This email comes from K&L customer Ryan, who added in his two cents about "corked" whisk(e)y:
Saw your post about TCA in whiskey. One of the first dozen bottles I purchased (from (retailer name edited), before they sold my email address to spammers and I started coming to K&L) was a Glengoyne 17. It was the most expensive bottle I'd purchased at that point and I was really looking forward to tasting it. When I got the bottle open, it immediately smelled rank. I poured a glass, hoping that the nose was just challenging. It tasted like a boxer's armpit. I didn't know anything at the time and figured Glengoyne was just a whisky that I did not like. To this day, I call it "Glengroin" with my friends. I haven't actually tried any since, even though I subsequently learned bottles could go bad.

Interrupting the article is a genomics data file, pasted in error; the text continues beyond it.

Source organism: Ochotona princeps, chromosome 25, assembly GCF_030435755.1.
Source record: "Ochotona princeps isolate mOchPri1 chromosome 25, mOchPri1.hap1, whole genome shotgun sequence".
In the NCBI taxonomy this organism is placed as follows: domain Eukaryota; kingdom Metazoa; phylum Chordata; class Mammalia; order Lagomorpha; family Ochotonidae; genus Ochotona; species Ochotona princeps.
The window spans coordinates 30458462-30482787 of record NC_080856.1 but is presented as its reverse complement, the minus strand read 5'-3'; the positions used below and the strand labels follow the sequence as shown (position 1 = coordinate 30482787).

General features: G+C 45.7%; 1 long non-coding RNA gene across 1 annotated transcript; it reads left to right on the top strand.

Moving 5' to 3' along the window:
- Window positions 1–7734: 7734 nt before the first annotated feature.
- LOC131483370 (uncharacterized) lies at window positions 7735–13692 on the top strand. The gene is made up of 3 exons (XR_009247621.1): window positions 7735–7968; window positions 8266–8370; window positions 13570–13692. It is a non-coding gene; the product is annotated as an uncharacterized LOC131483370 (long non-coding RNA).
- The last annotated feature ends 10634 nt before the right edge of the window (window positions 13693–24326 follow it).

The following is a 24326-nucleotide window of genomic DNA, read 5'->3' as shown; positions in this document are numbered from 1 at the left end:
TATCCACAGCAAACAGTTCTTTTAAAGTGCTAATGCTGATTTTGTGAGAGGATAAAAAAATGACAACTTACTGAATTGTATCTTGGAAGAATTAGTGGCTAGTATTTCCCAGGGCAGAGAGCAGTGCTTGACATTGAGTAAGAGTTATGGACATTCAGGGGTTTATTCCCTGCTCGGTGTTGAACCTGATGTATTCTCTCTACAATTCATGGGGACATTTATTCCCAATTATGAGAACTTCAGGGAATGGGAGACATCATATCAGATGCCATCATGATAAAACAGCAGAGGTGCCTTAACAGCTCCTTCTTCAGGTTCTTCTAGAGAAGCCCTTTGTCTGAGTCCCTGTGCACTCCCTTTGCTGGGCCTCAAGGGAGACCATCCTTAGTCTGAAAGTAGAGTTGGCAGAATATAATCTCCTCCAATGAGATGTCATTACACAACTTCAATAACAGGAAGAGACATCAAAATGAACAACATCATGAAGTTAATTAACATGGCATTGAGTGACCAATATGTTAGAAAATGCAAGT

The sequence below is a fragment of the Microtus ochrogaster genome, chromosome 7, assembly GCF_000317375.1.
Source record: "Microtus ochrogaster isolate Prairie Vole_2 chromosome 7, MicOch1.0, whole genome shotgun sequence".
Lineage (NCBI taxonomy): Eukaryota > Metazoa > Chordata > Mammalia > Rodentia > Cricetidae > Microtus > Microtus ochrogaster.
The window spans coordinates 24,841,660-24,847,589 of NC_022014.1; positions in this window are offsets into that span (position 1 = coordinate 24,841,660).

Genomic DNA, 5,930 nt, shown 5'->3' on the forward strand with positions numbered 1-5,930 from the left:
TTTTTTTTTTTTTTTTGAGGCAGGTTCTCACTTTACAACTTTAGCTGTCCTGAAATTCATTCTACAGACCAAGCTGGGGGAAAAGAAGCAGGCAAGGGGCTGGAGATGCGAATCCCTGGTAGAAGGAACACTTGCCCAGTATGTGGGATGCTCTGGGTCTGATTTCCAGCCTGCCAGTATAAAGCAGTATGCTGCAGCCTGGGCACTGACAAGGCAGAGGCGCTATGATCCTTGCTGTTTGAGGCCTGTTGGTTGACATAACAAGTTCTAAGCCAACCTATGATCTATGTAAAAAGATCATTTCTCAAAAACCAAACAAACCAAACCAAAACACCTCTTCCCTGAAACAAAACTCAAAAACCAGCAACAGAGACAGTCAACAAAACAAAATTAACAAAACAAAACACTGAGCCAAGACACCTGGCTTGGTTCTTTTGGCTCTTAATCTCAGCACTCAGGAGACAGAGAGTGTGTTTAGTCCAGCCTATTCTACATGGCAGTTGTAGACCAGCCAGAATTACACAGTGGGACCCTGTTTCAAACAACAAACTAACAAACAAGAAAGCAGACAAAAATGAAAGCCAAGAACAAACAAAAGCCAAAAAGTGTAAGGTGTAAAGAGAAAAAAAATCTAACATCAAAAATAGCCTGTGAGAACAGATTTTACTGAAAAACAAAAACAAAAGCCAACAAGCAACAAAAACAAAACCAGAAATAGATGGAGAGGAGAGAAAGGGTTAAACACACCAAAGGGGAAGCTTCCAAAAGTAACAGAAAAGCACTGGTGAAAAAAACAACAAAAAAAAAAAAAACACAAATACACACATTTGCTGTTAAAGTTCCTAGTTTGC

I also had a bottle of Stranahan's Colorado Whiskey from (retailer name edited) that tasted good at first, but went completely to shit within three months. I mentioned it to a friend who also had a bottle. He went and checked his and it had also turned simply horrible since he had last tasted it not very long previous.
You're absolutely right about wanting to educate spirits consumers about TCA and whatever other things can go wrong with a whiskey. My conclusion as a novice drinker was that these were simply garbage products from apathetic producers. It only harms the spirits world to pretend this problem doesn't exist.
Thanks for the message Ryan! I'm sure other readers have had similar experiences. It's not always simply the whisk(e)y.